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10 Nutritional Deficiencies That May Cause Depression and Anxiety

10 Nutritional Deficiencies That May Cause Depression and Anxiety

Depression and anxiety due to vitamin deficiencies are common in people who eat lots of junk food and processed food. If your diet is heavy on pre-packaged and frozen foods, and you rarely eat fruits, vegetables, nuts, or seeds, you may be at risk of a mood-changing vitamin deficiency.

People who eat at restaurants all the time and don’t cook at home may not get enough mood-positive nutrients, either, even if they eat at sit-down restaurants instead of fast-food places.

Here’s a list of ten nutritional deficiencies that may cause depression, anxiety, insomnia or foggy thinking.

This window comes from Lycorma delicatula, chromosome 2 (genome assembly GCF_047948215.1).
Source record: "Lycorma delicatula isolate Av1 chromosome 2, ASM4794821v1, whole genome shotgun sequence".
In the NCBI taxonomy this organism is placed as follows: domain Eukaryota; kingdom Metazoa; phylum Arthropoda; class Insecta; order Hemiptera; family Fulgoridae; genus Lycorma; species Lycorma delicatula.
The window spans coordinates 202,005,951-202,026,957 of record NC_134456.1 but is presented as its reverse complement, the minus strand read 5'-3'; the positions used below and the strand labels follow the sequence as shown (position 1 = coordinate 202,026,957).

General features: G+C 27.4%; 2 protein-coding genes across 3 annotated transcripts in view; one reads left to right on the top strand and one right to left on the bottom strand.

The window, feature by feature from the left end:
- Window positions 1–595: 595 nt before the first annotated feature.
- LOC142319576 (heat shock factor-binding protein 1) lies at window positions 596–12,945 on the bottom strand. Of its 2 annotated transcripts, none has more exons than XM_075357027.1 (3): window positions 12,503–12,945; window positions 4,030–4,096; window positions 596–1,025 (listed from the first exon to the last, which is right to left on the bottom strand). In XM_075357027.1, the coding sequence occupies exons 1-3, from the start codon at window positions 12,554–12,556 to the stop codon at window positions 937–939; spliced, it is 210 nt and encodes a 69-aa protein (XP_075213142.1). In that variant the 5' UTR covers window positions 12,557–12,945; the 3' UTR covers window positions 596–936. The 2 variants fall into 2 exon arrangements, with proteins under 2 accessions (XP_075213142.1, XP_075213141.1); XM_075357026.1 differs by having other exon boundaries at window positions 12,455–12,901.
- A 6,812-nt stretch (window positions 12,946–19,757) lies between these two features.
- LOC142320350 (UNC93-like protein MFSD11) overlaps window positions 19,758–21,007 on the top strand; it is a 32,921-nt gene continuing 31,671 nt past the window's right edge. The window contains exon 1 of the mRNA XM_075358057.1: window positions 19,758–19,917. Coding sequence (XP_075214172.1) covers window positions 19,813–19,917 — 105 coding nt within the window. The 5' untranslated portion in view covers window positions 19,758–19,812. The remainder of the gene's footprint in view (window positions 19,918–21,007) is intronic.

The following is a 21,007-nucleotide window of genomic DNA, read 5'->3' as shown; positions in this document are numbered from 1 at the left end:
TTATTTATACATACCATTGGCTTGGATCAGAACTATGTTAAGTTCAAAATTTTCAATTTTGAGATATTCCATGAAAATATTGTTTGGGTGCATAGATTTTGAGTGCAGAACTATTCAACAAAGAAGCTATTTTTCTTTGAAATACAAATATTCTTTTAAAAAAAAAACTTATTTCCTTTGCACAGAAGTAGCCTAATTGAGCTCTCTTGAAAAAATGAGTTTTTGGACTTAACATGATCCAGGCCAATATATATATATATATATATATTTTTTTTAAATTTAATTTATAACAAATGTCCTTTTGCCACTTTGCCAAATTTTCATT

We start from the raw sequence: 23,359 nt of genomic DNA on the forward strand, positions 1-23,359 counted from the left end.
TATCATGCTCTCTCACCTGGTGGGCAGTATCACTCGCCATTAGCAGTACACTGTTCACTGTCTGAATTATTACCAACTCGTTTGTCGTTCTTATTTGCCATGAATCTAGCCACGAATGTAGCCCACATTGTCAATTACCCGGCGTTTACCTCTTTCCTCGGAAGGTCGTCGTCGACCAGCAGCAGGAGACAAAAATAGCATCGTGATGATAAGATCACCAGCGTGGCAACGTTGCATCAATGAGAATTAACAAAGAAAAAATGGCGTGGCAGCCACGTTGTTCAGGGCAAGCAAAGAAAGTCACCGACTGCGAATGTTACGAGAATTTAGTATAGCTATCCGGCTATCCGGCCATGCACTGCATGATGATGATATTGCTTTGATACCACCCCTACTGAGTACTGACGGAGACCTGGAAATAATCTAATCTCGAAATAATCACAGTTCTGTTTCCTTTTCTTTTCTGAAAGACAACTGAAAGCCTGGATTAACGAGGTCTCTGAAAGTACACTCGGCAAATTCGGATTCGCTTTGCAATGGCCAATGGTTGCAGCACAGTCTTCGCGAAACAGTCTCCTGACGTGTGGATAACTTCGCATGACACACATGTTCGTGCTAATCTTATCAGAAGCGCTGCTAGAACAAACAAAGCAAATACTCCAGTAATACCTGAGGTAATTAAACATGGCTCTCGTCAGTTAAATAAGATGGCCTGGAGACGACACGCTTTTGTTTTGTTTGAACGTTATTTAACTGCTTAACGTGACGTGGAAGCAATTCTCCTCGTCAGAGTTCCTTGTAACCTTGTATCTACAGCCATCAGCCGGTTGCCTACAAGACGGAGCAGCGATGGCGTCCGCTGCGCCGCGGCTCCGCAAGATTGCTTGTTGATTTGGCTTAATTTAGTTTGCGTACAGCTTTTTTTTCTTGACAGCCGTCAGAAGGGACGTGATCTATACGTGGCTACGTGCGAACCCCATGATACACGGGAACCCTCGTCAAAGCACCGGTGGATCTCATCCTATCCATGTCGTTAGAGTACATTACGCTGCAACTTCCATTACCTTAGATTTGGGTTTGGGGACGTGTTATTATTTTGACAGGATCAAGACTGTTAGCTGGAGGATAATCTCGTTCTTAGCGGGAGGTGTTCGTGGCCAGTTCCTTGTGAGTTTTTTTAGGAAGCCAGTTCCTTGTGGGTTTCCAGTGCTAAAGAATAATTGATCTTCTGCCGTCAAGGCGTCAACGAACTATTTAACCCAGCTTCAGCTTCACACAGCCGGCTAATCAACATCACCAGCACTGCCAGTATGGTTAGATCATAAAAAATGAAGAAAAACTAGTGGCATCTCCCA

1. Vitamin D

Vitamin D levels are mostly dependant on the amount of natural, unfiltered sunlight that comes in contact with your skin. Lack of sunshine (and Vitamin D from other sources like beef liver, egg yolks, cheese and salmon) has been shown to contribute to depression and autism.  

The National Institute of Health recommends adults get 600 internal units of Vitamin D a day from all sources. Many experts, however, suggest getting 10,000 IUs or more daily. Spending ten minutes a day in the sun, with bare arms and legs, and without sunscreen, will give you the 10,000 IUs experts recommend.    

2. Zinc

Zinc is a mineral found in poultry, oysters, and red meat. Smaller amounts are available in grains and beans, but they may be harder for the body to absorb. A Canadian research paper shows that zinc helps your body and brain handle stress. Other studies show that severely depressed patients have a low amount of zinc in their serum.

3. Magnesium